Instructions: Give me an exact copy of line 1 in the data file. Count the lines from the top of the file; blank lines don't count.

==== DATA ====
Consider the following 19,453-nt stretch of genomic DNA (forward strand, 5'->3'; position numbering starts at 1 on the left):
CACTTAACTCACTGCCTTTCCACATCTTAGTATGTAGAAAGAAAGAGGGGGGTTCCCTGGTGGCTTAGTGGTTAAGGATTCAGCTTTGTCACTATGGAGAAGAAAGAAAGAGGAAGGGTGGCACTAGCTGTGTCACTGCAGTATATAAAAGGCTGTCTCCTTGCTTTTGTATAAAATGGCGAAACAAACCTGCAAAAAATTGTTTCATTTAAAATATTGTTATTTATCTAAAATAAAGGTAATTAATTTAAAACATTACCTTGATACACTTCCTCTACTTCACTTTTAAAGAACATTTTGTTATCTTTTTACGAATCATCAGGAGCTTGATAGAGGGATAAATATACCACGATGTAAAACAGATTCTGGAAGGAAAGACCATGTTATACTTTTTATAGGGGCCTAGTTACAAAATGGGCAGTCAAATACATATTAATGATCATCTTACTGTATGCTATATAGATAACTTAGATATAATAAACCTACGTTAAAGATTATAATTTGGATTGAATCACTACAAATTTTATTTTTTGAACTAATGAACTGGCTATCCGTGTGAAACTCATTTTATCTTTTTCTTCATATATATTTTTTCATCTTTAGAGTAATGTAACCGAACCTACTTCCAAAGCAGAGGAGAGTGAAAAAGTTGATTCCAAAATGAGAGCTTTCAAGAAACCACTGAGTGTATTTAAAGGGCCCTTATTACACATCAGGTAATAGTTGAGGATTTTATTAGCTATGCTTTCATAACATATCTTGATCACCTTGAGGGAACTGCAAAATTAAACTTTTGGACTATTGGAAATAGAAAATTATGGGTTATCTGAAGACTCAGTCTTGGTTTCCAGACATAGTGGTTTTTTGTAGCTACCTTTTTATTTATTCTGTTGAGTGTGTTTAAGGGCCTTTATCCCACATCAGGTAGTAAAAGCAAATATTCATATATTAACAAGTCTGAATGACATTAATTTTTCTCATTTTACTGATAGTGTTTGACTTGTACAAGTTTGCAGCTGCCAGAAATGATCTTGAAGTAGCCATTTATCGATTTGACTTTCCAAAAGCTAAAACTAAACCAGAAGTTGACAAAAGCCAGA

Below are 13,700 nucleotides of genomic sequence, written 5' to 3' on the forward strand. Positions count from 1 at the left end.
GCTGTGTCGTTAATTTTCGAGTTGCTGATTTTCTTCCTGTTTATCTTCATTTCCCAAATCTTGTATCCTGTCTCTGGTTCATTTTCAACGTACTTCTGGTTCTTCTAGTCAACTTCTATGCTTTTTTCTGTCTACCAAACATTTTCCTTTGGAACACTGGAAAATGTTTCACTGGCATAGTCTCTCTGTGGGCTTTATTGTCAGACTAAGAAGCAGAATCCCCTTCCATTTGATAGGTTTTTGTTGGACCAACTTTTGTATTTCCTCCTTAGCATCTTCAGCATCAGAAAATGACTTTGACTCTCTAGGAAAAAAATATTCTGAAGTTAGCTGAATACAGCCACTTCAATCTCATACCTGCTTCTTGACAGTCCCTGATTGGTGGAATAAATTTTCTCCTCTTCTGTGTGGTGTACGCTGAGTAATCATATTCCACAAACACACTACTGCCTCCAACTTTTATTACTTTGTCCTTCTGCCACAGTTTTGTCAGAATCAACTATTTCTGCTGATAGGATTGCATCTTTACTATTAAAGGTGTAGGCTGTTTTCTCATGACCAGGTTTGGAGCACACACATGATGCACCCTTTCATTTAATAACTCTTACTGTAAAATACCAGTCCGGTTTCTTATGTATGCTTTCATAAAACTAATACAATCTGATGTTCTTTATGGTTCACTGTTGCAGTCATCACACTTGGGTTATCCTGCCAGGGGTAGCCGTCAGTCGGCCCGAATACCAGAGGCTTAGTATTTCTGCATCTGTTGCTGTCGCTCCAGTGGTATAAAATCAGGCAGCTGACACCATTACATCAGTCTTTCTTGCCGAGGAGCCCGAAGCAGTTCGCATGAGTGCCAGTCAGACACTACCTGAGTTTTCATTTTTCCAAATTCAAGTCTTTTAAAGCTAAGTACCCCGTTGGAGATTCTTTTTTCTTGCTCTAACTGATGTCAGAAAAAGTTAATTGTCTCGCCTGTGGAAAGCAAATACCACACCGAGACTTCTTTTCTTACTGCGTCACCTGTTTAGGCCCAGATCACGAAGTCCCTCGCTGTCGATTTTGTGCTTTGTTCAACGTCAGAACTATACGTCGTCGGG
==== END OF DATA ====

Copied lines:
Consider the following 19,453-nt stretch of genomic DNA (forward strand, 5'->3'; position numbering starts at 1 on the left):